BLOG: BT and its rivals agree on one thing: it plans to sweat its copper assets
One of the most common allegations levelled at BT by its rivals is that it is content with ‘sweating’ its copper assets rather than investing in new digital infrastructure like fibre to the premise (FTTP).
BT might refute other accusations, such as underinvestment in Openreach for example, but it is perfectly willing to admit it plans to sweat its century-old copper network for all its worth, claiming the use of Fibre to the Cabinet (FTTC) has made it cheaper, easier and quicker to bring superfast broadband to as many people as possible.
FTTC uses copper for the final few hundred metres of the connection, meaning speeds for end users become slower the further they are away from the cabinet. This has led to claims that FTTC is a lazy, cheap option that will cause the UK to fall behind other countries deploying 1Gbps FTTP.
But BT says 90 percent of the UK can now receive superfast broadband and it is “on track” to help the government reach its 95 percent coverage target by the end of 2017. Simply put, it doesn’t think there would have been a business case for rural broadband a few years ago.
Critics point to New Zealand’s target to reach 80 percent of its population with FTTP by 2022, but BT prefers you to consider the example of Australia’s National Broadband Network (NBN), whose plans to deploy FTTP to the country have been delayed at considerable expense to the taxpayer. Indeed, NBN representatives were on hand to talk about its new mixed technology approach.
“What’s the advantage of copper? You don’t have the same disruption, you don’t have the same cost and you can drive low end user prices,” Bill Murphy, BT’s managing director of Next Generation Access (NGA) told Broadband World Forum in London “In the UK there is high takeup [of superfast broadband] because of choice of supply and low prices.”
“If we can sweat that asset more, we certainly intend to.”
BT has pledged to make 10Mbps available to everyone in the country and extend fibre coverage to the final five percent.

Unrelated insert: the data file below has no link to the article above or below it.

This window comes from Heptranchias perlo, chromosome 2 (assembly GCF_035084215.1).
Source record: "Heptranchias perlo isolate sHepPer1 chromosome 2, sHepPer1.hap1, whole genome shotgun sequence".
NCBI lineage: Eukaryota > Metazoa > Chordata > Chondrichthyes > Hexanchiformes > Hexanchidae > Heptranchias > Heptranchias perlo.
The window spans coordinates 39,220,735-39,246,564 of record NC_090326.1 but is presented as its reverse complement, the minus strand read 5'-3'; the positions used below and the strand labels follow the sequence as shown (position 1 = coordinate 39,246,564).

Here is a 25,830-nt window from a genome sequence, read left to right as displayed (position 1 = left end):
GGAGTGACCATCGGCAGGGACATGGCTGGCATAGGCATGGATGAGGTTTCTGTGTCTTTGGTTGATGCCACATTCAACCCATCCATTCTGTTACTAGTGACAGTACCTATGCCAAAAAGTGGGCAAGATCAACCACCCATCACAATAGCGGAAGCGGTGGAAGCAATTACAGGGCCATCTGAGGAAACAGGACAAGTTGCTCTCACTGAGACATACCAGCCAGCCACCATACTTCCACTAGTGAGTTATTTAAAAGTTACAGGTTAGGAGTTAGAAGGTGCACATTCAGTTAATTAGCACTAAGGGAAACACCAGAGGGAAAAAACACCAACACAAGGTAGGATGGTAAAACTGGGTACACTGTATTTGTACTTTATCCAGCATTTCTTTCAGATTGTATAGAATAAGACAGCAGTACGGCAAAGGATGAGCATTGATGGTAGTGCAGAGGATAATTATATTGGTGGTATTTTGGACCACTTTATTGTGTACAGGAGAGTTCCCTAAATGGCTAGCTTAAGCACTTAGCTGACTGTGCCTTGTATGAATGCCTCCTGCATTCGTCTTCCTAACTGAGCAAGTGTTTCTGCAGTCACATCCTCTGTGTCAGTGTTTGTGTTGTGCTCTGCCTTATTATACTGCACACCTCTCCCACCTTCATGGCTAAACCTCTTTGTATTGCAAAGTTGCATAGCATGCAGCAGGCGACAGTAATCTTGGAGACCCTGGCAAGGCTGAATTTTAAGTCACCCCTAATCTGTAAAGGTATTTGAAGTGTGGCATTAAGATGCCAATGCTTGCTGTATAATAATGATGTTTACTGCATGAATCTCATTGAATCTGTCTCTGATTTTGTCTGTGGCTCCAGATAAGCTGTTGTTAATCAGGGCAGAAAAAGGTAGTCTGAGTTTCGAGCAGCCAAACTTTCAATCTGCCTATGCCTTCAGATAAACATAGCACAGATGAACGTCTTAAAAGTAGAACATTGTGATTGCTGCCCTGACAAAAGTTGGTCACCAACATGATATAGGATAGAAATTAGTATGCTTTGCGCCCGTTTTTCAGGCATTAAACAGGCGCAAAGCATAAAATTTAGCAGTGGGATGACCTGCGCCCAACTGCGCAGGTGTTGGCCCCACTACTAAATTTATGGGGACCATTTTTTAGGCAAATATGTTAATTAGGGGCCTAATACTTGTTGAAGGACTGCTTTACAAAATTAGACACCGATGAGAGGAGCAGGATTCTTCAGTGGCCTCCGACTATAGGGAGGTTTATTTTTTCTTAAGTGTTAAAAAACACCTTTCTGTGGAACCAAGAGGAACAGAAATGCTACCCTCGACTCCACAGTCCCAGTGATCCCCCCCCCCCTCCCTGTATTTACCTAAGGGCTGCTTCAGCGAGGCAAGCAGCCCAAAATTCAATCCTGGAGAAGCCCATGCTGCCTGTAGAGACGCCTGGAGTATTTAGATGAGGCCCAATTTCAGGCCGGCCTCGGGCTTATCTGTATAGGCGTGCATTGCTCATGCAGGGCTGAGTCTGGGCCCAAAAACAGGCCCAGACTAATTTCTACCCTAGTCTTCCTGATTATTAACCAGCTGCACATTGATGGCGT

It also has plans to deliver ‘ultrafast’ broadband to the majority of the UK within a decade, using not only FTTP but also G.Fast – a technology that boosts connection speeds on copper. G.Fast should deliver up to 500Mbps, but lab tests of a more advanced version called ‘XG.Fast’ have reached 5Gbps.
BT uses these tests as evidence that G.Fast is futureproof and shows copper is one of a number of technologies that will help deliver the UK’s ultrafast future.
“I really don’t believe it’s a case of all or nothing. We’ve developed a tool kit – FTTP, FTTC, significant rearrangement of the network, fibre to remote node – it will be what the best technology is to deliver the best outcome, said Kim Mears, head of Openreach infrastructure.
“When you’re part of the five percent, you don’t give a damn about the 95 percent. You are a ‘have not’.”
Does it matter?
The recent parliamentary debate on broadband was dominated by MPs whose constituents cant yet access superfast, while others have claimed there are ‘digital divides’ occurring in a local scale as some streets and postcodes are upgraded while their neighbours are not.
As Ofcom’s once-in-a-decade review of the UK communications market continues, the arguments about the technology used and whether Openreach is better off alone will continue to rumble on. TalkTalk and Sky, after all, would like to work with an independent Openreach to spread FTTP across the UK.
But it seems there is one thing all parties can agree on: BT is going to sweat its copper.
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